During a webinar on March 24, Young Republicans from across the country voted for a climate change resolution calling for reductions in greenhouse gas emissions that was not previously vetted by its membership.
Environmental activists with the American Conservation Coalition (ACC), a Wisconsin-based nonprofit, advocated for the resolution during the webinar, and it passed on a voice vote in unusual circumstances.
The National Federation
The Young Republican National Federation is a 527 organization with state and national chapters that includes Republicans from age 18 to 40. A source from the National Federation provided Capital Research Center with copies of the March 24 agenda, which makes no mention of the resolution. The source also furnished copies of the resolution and a document that includes talking points and a brief description of the ACC’s American Climate Contract. However, the ACC declined to provide members with an advance copy of the actual contract for review.
Due to concerns about COVID-19, the webinar was held in lieu of an in-person meeting in Washington, DC.
“Normally, there is a 30-day notice for meetings and a deadline of 20 to 25 days for resolutions to be submitted before the meeting, which then goes to a committee,” the source explained. “But there was no notice for this resolution.”
When a resolution is submitted, a committee then typically summarizes it for the membership’s consideration and then recommends whether to accept or reject it, the source explained. “There’s language in the resolution many of us are inherently opposed to, but we didn’t have time to read it in advance and there was no time provide any substantive amendments,” the source said. “That’s why I abstained.”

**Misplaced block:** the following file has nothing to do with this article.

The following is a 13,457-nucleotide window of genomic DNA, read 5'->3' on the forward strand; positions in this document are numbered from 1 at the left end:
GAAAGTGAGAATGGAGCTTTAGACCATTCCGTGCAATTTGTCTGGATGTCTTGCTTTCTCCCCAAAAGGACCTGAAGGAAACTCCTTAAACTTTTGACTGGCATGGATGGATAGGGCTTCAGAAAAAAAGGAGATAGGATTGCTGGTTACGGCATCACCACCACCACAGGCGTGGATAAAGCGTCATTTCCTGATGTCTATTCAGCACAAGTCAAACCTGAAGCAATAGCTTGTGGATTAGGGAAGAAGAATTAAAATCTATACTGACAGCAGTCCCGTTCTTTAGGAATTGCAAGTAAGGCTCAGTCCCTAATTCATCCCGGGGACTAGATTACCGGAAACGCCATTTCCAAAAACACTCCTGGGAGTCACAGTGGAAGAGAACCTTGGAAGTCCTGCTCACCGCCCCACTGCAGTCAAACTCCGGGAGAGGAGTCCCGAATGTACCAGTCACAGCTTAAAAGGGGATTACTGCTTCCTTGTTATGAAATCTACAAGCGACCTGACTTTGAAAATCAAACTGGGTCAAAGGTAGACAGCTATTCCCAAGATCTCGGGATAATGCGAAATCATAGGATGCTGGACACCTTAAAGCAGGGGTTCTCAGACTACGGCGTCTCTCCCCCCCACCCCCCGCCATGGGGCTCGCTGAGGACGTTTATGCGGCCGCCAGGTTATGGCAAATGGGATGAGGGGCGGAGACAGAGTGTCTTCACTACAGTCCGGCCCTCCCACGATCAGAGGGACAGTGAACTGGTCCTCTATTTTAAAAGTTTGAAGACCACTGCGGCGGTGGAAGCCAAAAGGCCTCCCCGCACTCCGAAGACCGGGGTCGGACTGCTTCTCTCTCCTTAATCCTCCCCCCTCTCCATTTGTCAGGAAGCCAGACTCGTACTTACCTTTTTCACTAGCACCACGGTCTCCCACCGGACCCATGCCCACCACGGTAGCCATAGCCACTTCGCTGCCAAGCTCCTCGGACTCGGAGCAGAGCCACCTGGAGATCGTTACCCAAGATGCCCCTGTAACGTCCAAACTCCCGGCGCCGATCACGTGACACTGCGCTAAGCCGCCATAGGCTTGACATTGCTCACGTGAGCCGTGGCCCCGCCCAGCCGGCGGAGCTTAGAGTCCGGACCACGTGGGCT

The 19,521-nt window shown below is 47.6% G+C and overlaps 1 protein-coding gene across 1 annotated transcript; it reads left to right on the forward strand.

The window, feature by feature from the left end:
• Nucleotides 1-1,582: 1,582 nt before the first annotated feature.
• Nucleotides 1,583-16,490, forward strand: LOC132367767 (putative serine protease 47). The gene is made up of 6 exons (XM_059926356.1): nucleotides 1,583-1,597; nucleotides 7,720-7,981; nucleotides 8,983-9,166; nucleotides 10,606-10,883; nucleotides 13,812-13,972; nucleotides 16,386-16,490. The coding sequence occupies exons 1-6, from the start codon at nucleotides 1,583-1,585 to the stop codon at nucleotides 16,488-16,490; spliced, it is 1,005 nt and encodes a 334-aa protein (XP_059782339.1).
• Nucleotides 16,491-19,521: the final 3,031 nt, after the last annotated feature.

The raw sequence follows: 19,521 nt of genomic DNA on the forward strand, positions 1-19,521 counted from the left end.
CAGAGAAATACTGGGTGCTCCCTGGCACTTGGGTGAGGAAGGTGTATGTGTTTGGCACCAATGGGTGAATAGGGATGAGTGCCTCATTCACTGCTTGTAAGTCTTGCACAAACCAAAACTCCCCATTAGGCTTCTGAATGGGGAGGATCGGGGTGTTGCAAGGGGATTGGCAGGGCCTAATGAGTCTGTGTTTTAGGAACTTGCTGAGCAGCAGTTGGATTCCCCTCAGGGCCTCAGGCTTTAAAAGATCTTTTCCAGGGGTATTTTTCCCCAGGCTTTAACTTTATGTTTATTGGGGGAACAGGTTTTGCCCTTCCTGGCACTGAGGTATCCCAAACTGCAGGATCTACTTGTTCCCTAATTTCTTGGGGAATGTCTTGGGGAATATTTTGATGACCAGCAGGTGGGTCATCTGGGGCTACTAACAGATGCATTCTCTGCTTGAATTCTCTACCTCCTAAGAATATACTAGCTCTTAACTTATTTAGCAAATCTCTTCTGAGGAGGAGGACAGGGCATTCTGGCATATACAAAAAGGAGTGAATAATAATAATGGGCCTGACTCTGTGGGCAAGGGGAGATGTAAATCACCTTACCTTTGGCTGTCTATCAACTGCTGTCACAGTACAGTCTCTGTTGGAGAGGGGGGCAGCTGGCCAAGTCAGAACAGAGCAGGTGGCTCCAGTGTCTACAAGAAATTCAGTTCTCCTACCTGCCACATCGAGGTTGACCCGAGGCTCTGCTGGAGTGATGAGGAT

The resolution passed by a voice vote during the call, which the source estimates included more than 80 members.
The American Conservation Coalition is part of a well-funded network of groups that posture as conservatives while pushing for left-of-center environmental policies. The resolution is largely based on the ACC’s climate contract, which “promotes sensible government action” to address the group’s concerns about climate change.
Hayden Ludwig, an investigative researcher with Capital Research Center, has authored an extensive piece on the “eco-Right” that explores the network’s policy positions and its left-leaning funding sources.
The ACC has likely received significant funding and support from left-wing sources. ACC is not required to disclose its donors under IRS rules, but CRC’s InfluenceWatch found that the center-left Hewlett Foundation reported a $100,000 grant to ACC’s Clean Energy Program in October 2018. And many of the ACC’s founding coalition members received funding from environmentalist and left-wing sources.
Eco-Right Wields Influence
Support for either a carbon tax or some kind of price on carbon figures prominently in the eco-Right’s policy goals. ACC, profiled here at InfluenceWatch, has not explicitly taken a stand on the carbon tax, but its resolution and its climate contract clearly favor government action in the name of climate change. ACC is but one of several eco-Right groups that have burrowed into the Conservative Political Action Conference ( CPAC), held this year at the end of February.